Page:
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No city left behind?

Authors: Jonathan Wright Jonathan Wright

08 July 2010

The Coalition Government believes that ‘rebalancing’ the UK economy is a top priority. It wants to stimulate growth in the private sector outside of the South East of England. And later this summer it will publish a White Paper on how it intends to do just that.

But new research conducted as part of the Cities 2020 research programme at The Work Foundation highlights the sheer magnitude of this task. Given the implications of the findings set out in our report published today, No city left behind? this goal may be unattainable. The interventions simply do not go far enough and public sector cuts will have a disproportionate and negative effect on many places outside of the South East.

This recession mirrored patterns of industrial decline: cities in South Yorkshire and the West Midlands were the worst affected. But the ‘geography of the recovery’ raises alarms. In essence, it appears as though the places that are expected to experience the greatest economic and employment growth over the coming the years are the places that were shielded in the recession; the places that are expected to see the greatest decline are those cities that fared worst.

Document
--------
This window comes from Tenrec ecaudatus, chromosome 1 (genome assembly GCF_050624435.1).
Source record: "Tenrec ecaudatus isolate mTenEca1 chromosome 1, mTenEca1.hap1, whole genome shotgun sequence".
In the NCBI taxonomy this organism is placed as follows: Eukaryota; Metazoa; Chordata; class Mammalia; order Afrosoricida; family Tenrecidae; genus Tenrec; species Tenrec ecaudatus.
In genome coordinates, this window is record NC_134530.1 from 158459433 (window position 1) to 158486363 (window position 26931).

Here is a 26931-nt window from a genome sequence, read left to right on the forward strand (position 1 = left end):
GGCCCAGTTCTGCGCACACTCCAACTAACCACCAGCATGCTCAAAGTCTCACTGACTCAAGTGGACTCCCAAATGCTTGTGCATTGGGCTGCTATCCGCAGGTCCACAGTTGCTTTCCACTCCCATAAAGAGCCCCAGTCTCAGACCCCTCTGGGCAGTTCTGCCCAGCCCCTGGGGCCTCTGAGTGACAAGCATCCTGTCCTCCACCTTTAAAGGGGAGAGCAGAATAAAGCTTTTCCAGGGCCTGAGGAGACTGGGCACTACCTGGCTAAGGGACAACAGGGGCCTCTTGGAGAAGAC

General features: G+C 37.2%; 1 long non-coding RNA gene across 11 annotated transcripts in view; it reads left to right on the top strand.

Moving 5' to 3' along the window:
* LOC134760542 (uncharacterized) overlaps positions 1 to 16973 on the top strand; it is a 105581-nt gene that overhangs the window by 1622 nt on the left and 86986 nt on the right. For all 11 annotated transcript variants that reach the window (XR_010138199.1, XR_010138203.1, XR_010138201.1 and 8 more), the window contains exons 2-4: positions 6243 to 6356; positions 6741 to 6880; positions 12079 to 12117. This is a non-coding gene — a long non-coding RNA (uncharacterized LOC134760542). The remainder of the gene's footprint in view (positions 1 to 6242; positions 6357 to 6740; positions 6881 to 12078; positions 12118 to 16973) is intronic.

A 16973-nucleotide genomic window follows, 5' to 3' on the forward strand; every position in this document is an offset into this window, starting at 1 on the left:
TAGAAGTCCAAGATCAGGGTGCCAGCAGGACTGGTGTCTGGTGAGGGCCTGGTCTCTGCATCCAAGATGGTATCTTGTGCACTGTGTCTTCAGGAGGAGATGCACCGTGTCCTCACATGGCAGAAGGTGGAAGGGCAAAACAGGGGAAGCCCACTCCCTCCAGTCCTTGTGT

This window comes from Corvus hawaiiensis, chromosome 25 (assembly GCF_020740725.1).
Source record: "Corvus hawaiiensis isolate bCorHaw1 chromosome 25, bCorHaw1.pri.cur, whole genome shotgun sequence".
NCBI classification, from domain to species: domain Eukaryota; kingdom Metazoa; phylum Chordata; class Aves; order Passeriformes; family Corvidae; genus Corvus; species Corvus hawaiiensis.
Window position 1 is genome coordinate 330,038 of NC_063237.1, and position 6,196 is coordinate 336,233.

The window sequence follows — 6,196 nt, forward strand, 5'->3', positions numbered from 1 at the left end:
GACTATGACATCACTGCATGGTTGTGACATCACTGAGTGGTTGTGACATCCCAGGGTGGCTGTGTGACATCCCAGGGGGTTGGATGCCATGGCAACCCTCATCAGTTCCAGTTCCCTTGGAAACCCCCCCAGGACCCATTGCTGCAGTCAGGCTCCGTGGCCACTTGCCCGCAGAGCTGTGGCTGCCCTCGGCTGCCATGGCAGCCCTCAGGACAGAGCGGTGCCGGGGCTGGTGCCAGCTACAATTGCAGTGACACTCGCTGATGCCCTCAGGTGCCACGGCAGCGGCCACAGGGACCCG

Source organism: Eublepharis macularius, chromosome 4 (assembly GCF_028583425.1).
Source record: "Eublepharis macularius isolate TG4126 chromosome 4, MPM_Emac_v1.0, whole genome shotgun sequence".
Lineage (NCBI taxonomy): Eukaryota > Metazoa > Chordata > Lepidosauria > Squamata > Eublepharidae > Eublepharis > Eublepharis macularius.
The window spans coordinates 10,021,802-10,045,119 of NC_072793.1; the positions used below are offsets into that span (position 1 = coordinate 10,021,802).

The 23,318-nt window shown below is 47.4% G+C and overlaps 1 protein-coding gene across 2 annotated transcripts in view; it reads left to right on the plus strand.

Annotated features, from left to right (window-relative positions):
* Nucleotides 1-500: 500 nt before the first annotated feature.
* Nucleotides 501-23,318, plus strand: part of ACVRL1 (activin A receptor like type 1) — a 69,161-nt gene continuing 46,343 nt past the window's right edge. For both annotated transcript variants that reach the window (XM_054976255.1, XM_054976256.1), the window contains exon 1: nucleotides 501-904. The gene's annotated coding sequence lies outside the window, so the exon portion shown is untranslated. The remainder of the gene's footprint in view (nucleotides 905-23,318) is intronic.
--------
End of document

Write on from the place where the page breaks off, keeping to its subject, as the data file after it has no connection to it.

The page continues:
No City Left Behind? argues that the economy will be driven by four growth sectors – knowledge intensive services, manu-services, low carbon goods and services and the creative industries. These industries, along with clusters of high skills and a strong private sector are located in cities such as Reading, Cambridge and London. These cities are likely to grow in the future.

However, the public sector has driven employment and economic growth in many places since the last recession. A plethora of towns and cities outside of the South East have become dependent on it. Concurrently, these places have a lower than average skills base and limited ‘growth sector’ potential. Places like Doncaster, Barnsley and Grimsby have bleaker prospects for growth.

What we are experiencing is a wholesale (and growing) structural divide within the UK economy. The plans (set out so far) of the government do not even scratch the surface of this problem. It will require new thinking and radical ideas if the Coalition truly wishes to ‘rebalance’ the economy.

 

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